The Heartbleed bug allows anyone on the Internet to read the memory of the systems protected by the vulnerable versions of the OpenSSL software.
This compromises the secret keys used to identify the service providers and to encrypt the traffic, the names, and passwords of the users, and the actual content.
This allows attackers to eavesdrop on communications, steal data directly from the services and users, and to impersonate services and users.
Who Discovered it?
Heartbleed, discovered by a Google engineer, caused widespread panic and a furious round of server patching by companies worldwide.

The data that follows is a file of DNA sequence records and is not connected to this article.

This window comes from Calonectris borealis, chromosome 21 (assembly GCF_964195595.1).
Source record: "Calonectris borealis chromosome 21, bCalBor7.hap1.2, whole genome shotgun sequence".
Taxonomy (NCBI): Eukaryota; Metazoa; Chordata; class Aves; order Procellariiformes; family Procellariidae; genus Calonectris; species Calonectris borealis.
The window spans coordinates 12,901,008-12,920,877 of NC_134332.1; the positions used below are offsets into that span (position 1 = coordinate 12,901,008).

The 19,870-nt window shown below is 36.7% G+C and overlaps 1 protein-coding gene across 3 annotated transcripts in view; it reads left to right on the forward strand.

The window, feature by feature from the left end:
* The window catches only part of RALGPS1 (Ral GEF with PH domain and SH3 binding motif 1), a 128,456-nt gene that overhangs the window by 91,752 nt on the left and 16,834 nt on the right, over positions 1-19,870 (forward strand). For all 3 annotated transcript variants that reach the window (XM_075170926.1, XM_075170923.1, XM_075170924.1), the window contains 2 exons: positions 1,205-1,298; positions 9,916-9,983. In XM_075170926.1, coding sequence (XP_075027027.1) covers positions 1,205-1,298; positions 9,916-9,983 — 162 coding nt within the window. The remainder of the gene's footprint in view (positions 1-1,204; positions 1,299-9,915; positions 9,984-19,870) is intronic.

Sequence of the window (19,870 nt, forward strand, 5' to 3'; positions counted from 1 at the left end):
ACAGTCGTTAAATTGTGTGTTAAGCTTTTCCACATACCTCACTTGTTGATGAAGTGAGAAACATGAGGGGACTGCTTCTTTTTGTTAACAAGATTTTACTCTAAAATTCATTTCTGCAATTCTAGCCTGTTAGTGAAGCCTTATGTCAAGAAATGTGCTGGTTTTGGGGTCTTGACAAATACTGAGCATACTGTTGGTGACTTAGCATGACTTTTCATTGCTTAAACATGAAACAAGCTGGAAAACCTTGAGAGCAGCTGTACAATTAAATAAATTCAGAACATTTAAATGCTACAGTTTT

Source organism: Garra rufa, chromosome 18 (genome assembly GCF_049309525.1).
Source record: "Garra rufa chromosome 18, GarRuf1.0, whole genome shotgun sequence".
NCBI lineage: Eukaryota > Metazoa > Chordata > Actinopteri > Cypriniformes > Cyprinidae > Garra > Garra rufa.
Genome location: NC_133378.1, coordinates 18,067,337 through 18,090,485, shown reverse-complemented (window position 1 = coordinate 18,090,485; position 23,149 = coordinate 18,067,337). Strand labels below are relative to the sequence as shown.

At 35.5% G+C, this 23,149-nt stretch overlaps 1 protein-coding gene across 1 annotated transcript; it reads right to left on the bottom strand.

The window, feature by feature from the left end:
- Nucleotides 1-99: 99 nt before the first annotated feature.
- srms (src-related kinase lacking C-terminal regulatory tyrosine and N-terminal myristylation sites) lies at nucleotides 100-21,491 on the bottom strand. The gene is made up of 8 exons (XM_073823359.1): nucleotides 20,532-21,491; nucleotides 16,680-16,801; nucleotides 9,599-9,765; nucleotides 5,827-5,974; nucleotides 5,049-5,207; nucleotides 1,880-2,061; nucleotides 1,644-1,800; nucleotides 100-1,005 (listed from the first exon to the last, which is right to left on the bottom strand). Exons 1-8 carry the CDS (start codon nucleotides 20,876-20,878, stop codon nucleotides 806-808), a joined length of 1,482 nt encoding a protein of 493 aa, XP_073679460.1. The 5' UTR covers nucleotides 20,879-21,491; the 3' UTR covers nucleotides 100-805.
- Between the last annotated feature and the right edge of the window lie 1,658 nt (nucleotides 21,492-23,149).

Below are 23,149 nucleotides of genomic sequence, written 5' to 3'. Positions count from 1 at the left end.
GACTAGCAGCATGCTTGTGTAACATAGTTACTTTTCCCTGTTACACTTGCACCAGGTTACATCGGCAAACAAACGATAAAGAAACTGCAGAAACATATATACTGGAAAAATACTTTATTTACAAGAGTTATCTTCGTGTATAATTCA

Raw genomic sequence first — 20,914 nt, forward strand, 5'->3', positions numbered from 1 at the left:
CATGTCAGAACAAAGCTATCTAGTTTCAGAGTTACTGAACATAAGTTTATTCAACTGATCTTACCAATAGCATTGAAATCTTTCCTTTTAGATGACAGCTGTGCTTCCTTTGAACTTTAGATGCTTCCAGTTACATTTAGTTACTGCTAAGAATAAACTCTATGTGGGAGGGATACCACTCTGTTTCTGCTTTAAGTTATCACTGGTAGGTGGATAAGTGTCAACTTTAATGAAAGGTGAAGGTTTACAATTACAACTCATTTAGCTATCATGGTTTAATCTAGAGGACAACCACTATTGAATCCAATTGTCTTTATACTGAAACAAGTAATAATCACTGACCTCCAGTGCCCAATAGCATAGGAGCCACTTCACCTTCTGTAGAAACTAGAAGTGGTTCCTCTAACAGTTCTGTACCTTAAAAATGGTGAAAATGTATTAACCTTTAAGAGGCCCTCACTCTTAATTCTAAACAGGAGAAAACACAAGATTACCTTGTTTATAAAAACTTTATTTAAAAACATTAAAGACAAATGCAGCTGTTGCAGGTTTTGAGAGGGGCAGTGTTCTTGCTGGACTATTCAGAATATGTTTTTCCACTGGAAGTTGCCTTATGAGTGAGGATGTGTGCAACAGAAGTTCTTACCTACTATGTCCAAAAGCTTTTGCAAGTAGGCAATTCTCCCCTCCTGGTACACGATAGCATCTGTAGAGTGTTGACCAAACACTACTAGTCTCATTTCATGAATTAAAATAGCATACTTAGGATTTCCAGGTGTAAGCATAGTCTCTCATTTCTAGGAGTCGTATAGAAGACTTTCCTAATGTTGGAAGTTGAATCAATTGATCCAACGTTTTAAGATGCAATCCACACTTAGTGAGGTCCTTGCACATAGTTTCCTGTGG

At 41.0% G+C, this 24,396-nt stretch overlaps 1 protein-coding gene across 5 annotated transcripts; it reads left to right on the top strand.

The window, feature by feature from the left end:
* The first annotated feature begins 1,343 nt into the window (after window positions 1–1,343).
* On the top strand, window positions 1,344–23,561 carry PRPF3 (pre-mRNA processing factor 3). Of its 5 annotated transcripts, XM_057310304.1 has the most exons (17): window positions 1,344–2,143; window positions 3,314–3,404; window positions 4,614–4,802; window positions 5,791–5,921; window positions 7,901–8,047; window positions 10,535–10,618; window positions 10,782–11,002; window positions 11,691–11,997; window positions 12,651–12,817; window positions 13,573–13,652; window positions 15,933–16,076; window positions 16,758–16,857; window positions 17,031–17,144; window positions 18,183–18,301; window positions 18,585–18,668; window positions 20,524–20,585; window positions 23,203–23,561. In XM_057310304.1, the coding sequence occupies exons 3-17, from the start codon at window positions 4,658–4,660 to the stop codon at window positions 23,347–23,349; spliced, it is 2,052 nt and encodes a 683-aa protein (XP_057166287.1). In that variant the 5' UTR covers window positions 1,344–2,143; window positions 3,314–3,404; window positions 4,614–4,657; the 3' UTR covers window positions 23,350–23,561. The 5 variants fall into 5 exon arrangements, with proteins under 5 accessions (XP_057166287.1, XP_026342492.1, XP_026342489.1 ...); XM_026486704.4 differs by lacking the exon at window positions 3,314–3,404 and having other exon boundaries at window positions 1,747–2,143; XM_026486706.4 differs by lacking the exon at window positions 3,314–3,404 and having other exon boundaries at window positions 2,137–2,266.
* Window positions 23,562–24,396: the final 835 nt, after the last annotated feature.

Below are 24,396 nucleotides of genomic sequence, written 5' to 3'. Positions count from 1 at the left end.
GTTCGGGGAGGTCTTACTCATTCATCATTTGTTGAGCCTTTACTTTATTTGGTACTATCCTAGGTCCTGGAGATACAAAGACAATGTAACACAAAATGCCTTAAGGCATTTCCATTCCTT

The security kink impacts OpenSSL, open-source software for encrypting information across the Web, and, if exploited, can leak account log-in details and passwords.
How this bug is different
What made this bug different: its inherent nature within the OpenSSL framework, which is used by thousands of websites, left huge numbers of servers on the Web exposed.
Even a decade from now, though, I still expect to find thousands of systems, including critical ones, still vulnerable.
A British Cabinet spokesman recommended that “People should take advice on changing passwords from the websites they use.
Most websites have corrected the bug and are best placed to advise what action if any, people need to take.
On the day of disclosure, the Tor Project advised anyone seeking “strong anonymity or privacy on the Internet” to “stay away from the Internet entirely for the next few days while things settle. Checkout The Heartbleed Bug – Old Bugs Die Hard.
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